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Newmarket's Hatchfield Farm masterplan set to be adopted by district council




Hatchfield Farm map (7716946)
Hatchfield Farm map (7716946)

The latest masterplan for Newmarket’s controversial Hatchfield Farm development is set to be adopted by a district council tonight.

Members of Forest Heath District Council and St Edmundsbury Borough Council’s joint committee are expected to to approve the 49-page document as informal planning guidance.

It means that the plan, which sets out how the 400-home estate would look if built, would be taken into account when a decision was taken on planning application or appeal.

The legally required document gives district planners a detailed layout of the proposed development and demonstrates that the architects have a full understanding of the scheme and how it would be built.

The latest masterplan was first seen by the public in December and sets out plans to build 400 houses on the site, of which 120 would be classified as ‘affordable’, a site for a new primary school and an ‘early years setting’, and 12 acres of employment land.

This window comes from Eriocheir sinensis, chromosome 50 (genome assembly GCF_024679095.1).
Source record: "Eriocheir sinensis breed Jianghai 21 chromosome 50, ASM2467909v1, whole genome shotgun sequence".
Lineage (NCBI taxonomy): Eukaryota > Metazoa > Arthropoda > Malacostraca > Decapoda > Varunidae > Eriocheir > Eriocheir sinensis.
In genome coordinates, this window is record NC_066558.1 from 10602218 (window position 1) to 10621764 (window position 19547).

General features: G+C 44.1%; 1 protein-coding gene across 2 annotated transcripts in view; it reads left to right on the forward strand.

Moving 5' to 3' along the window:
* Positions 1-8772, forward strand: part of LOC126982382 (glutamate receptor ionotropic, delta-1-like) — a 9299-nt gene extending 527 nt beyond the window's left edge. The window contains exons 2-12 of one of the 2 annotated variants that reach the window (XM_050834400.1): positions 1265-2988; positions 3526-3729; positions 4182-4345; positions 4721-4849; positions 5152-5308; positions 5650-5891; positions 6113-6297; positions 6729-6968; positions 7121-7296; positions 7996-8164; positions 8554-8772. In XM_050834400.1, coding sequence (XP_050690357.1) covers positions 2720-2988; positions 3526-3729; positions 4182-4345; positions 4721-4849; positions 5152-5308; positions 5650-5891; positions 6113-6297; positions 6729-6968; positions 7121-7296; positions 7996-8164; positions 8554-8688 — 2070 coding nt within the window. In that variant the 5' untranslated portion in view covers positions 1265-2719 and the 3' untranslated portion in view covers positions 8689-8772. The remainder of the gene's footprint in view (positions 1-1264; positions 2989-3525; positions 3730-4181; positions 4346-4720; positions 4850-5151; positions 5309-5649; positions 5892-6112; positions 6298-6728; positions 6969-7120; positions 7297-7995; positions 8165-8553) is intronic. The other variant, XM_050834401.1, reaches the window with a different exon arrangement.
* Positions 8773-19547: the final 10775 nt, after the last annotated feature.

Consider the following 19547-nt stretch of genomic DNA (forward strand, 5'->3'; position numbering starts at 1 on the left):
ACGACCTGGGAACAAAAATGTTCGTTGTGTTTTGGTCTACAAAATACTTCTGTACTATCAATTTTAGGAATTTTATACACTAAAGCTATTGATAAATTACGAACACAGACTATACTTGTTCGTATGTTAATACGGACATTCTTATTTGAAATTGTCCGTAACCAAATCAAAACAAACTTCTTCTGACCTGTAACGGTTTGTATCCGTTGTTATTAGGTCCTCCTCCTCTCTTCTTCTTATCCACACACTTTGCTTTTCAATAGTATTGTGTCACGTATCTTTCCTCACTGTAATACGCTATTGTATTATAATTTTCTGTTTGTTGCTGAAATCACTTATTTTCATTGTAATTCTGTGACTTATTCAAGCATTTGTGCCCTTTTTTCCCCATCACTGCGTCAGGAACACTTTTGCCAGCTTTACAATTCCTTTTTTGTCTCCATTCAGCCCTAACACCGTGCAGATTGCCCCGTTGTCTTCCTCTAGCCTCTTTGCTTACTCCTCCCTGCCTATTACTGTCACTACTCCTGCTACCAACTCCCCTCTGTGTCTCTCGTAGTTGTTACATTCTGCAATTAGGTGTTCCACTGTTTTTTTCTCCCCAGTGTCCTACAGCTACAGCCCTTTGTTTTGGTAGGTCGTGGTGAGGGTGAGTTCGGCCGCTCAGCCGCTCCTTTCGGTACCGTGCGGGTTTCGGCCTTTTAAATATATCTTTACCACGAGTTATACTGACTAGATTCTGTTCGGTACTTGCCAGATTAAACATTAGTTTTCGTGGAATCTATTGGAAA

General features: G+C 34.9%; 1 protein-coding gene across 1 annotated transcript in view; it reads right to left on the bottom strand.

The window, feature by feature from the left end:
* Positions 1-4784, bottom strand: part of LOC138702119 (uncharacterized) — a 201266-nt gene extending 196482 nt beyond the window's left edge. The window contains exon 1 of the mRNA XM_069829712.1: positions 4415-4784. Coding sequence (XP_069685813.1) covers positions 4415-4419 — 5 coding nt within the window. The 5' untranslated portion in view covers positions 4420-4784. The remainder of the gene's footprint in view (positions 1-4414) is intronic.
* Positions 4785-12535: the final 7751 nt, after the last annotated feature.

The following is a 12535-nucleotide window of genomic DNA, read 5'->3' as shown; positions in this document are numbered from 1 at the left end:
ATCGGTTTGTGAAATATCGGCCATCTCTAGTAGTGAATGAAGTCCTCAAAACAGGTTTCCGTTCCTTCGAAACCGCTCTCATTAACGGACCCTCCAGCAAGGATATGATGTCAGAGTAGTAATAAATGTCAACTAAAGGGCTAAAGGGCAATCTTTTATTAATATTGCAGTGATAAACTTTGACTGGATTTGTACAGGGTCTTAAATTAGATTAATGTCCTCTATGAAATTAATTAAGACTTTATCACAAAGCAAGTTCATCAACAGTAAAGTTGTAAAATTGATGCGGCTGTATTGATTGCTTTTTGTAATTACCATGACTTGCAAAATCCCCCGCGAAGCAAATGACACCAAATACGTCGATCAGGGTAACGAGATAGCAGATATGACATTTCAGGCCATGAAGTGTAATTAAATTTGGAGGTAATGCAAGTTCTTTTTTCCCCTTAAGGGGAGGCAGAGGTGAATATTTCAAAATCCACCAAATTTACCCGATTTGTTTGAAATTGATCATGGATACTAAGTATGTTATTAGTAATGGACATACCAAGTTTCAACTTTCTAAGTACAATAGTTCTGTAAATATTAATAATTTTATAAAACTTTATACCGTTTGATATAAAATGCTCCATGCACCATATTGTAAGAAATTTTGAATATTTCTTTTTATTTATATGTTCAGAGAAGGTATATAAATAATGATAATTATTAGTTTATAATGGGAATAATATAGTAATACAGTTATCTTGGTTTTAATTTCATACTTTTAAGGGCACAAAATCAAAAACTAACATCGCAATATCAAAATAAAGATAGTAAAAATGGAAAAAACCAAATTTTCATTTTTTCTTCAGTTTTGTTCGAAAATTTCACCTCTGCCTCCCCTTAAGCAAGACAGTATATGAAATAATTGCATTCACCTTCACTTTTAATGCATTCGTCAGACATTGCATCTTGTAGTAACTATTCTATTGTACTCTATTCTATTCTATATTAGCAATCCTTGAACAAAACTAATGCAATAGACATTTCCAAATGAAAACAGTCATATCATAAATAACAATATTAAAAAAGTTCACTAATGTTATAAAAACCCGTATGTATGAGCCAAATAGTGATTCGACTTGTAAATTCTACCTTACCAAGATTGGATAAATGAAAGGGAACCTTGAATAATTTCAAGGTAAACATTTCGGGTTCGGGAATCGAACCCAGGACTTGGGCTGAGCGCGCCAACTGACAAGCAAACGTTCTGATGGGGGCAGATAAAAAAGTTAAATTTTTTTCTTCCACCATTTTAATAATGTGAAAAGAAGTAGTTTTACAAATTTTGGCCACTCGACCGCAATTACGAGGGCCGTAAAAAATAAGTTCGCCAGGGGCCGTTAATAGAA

It also includes details for traffic lights on the Junction 37 slip roads, which developers said would increase the capacity and safety of the A142 Fordham Road and A14 intersection.

But, as part of the changes to the plan since consultation closed, it recognised Highways England might push for more upgrades at the junction and the document said it would consult with Suffolk County Council and the highways body at the time of a further planning application to see if land should be set aside for a larger improvement scheme.

Another alteration to the plan is the recognition of the emerging Neighbourhood Plan, which encourages open, green space in new developments.

The expected adoption is the latest move in a near decade-long saga surrounding Lord Derby’s plans for the Fordham Road site, which are currently in the hands of Housing Secretary James Brokenshire with a public inquiry expected to open in May.

A spokesman for Lord Derby said: “We continue to believe that 400 homes along with significant improvements to the road network, major investment in the Rayes Lane horse crossing and the provision of land for a new school is an appropriate and sustainable development on this site.”



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